“My family emigrated from Armenia when I was nine years old,” says Anna Dermenchyan, RN, MSN, CCRN-K, senior clinical quality specialist in the Department of Medicine at UCLA Health and a PhD student at UCLA School of Nursing. “At the time, my parents didn’t know the language or the culture, and thus we struggled financially as a family.” When she worked at a bank as a senior in high school, she learned about financial concepts and became more proactive about managing money.
Dermenchyan now actively engages with the University of California system’s excellent financial program for employees and students, which include onsite classes as well as live webinars on financial wellness and retirement.
“I’m an early Millennial and we think about work-life balance and living in the moment, and this necessarily doesn’t help us save enough money for the future. We want to earn, spend, travel, and just enjoy life,” she explains. “However, financial health is part of achieving wellness and maximizing potential benefits for the future. Just like with Maslow’s hierarchy of needs—personal finance is at the basic level, and everything rests on it.”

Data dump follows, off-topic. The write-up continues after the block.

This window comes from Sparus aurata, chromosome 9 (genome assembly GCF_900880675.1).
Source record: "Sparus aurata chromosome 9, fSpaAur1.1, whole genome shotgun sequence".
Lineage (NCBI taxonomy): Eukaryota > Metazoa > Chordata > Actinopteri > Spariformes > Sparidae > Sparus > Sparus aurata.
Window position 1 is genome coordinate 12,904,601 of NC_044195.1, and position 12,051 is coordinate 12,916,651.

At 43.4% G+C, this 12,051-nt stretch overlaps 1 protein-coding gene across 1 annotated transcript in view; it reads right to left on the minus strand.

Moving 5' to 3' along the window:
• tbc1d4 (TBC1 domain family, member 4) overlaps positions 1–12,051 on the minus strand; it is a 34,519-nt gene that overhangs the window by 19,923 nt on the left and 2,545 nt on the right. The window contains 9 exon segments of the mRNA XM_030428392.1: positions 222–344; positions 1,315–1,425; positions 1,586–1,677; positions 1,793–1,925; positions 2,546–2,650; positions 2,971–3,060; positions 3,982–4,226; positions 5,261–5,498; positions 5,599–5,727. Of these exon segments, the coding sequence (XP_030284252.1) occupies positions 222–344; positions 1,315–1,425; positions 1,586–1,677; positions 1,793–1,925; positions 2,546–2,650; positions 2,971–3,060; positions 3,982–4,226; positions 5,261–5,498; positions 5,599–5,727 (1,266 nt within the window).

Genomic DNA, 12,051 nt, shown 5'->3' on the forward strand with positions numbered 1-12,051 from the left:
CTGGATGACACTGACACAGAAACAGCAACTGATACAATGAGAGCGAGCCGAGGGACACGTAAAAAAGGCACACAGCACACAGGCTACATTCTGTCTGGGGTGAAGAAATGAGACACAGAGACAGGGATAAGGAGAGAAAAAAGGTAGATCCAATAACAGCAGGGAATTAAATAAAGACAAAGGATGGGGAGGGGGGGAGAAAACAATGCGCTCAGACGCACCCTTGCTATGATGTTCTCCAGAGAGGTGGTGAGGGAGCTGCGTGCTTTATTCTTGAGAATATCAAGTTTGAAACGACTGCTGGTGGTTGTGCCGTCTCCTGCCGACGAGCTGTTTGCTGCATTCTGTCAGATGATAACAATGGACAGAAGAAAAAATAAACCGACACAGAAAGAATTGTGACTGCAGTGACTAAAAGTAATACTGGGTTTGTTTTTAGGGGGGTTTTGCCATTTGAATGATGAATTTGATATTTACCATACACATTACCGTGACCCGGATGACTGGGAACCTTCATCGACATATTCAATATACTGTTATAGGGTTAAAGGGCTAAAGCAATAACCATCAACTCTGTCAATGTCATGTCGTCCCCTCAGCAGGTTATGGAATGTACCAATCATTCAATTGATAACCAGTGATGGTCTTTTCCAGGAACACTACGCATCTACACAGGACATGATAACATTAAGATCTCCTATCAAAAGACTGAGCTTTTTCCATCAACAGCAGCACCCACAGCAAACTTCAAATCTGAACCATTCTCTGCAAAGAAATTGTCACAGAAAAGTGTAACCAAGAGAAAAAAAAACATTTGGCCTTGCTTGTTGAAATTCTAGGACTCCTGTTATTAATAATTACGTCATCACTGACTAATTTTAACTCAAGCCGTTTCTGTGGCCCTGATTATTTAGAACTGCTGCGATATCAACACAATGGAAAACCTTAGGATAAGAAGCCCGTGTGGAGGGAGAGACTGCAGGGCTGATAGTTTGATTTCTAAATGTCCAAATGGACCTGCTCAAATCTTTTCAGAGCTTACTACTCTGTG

Most nursing schools don’t include a financial component in the curriculum, so many workplaces fill in the gaps with seminars, consultations, and program “nudges” to encourage fiscal health. “At first, I just put in $100 a month towards retirement; that’s what I could afford after paying loans and family expenses,” says Dermenchyan. “The automatic deduction from each paycheck makes it easier, and some institutions make a matching contribution. In addition, I was advised by a financial consultant that with every salary increase, I should increase my contribution to retirement,” and she has continued to ramp up her rate of saving and investing.
Prepare for Retirement
Some nurse leaders point to numbers of disengaged older nurses who are forced to continue working because of under-funded retirement plans. They didn’t put aside enough money for the future, and early social security payouts at 64 are too small to support even modest lifestyles.
“Nurses are unlike other caring professions—police, firefighters, and teachers—because they don’t earn pensions from municipal government employers,” says Ric Edelman, a #1 New York Times bestselling author of personal finance books such as The Truth About Money and The Truth About Retirement Plans and IRAs. “That puts their financial future in jeopardy.”
Edelman is also the founder of Edelman Financial, one of the nation’s largest independent financial planning firms. His firm offers a free financial plan to nurses, waiving its customary fee for the two-meeting process—either in person or via teleconferencing—which results in recommendations for investments, insurance, estate planning, and more.